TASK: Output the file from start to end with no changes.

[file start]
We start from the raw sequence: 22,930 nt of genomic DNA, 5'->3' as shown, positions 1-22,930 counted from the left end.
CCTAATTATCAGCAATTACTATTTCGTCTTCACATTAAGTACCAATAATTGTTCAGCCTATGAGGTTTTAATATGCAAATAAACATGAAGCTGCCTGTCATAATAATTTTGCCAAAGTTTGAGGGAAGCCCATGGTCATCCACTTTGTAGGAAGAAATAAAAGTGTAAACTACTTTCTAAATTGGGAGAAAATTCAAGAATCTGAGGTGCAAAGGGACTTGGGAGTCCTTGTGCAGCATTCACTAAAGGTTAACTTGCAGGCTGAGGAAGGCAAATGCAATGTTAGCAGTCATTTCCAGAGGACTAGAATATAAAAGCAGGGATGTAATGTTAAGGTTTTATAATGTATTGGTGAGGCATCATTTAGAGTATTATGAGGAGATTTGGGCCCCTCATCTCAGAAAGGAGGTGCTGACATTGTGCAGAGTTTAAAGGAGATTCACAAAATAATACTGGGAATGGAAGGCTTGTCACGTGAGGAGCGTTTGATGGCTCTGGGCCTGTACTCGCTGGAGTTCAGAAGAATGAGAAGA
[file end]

We start from the raw sequence: 22,930 nt of genomic DNA, 5'->3' as shown, positions 1-22,930 counted from the left end.
CCTAATTATCAGCAATTACTATTTCGTCTTCACATTAAGTACCAATAATTGTTCAGCCTATGAGGTTTTAATATGCAAATAAACATGAAGCTGCCTGTCATAATAATTTTGCCAAAGTTTGAGGGAAGCCCATGGTCATCCACTTTGTAGGAAGAAATAAAAGTGTAAACTACTTTCTAAATTGGGAGAAAATTCAAGAATCTGAGGTGCAAAGGGACTTGGGAGTCCTTGTGCAGCATTCACTAAAGGTTAACTTGCAGGCTGAGGAAGGCAAATGCAATGTTAGCAGTCATTTCCAGAGGACTAGAATATAAAAGCAGGGATGTAATGTTAAGGTTTTATAATGTATTGGTGAGGCATCATTTAGAGTATTATGAGGAGATTTGGGCCCCTCATCTCAGAAAGGAGGTGCTGACATTGTGCAGAGTTTAAAGGAGATTCACAAAATAATACTGGGAATGGAAGGCTTGTCACGTGAGGAGCGTTTGATGGCTCTGGGCCTGTACTCGCTGGAGTTCAGAAGAATGAGAAGA